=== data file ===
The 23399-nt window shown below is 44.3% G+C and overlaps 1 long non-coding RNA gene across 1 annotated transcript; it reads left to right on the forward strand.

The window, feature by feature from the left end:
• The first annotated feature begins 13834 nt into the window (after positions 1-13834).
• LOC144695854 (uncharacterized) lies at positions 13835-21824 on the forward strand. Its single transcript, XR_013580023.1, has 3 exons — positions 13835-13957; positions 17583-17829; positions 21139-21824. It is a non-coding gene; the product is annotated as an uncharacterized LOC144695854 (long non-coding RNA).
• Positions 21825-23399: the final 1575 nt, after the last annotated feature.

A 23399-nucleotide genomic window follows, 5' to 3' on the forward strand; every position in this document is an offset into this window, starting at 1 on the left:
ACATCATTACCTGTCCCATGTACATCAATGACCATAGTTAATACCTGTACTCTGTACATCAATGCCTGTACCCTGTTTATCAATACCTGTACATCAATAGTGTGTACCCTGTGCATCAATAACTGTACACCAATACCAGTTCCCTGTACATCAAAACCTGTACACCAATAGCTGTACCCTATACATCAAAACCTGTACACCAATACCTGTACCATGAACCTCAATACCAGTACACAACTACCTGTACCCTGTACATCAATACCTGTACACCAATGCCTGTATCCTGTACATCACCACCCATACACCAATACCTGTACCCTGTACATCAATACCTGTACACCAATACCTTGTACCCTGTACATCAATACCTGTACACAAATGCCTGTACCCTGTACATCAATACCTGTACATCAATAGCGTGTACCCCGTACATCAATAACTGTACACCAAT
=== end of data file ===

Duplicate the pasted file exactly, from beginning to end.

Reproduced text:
The 23399-nt window shown below is 44.3% G+C and overlaps 1 long non-coding RNA gene across 1 annotated transcript; it reads left to right on the forward strand.

The window, feature by feature from the left end:
• The first annotated feature begins 13834 nt into the window (after positions 1-13834).
• LOC144695854 (uncharacterized) lies at positions 13835-21824 on the forward strand. Its single transcript, XR_013580023.1, has 3 exons — positions 13835-13957; positions 17583-17829; positions 21139-21824. It is a non-coding gene; the product is annotated as an uncharacterized LOC144695854 (long non-coding RNA).
• Positions 21825-23399: the final 1575 nt, after the last annotated feature.

A 23399-nucleotide genomic window follows, 5' to 3' on the forward strand; every position in this document is an offset into this window, starting at 1 on the left:
ACATCATTACCTGTCCCATGTACATCAATGACCATAGTTAATACCTGTACTCTGTACATCAATGCCTGTACCCTGTTTATCAATACCTGTACATCAATAGTGTGTACCCTGTGCATCAATAACTGTACACCAATACCAGTTCCCTGTACATCAAAACCTGTACACCAATAGCTGTACCCTATACATCAAAACCTGTACACCAATACCTGTACCATGAACCTCAATACCAGTACACAACTACCTGTACCCTGTACATCAATACCTGTACACCAATGCCTGTATCCTGTACATCACCACCCATACACCAATACCTGTACCCTGTACATCAATACCTGTACACCAATACCTTGTACCCTGTACATCAATACCTGTACACAAATGCCTGTACCCTGTACATCAATACCTGTACATCAATAGCGTGTACCCCGTACATCAATAACTGTACACCAAT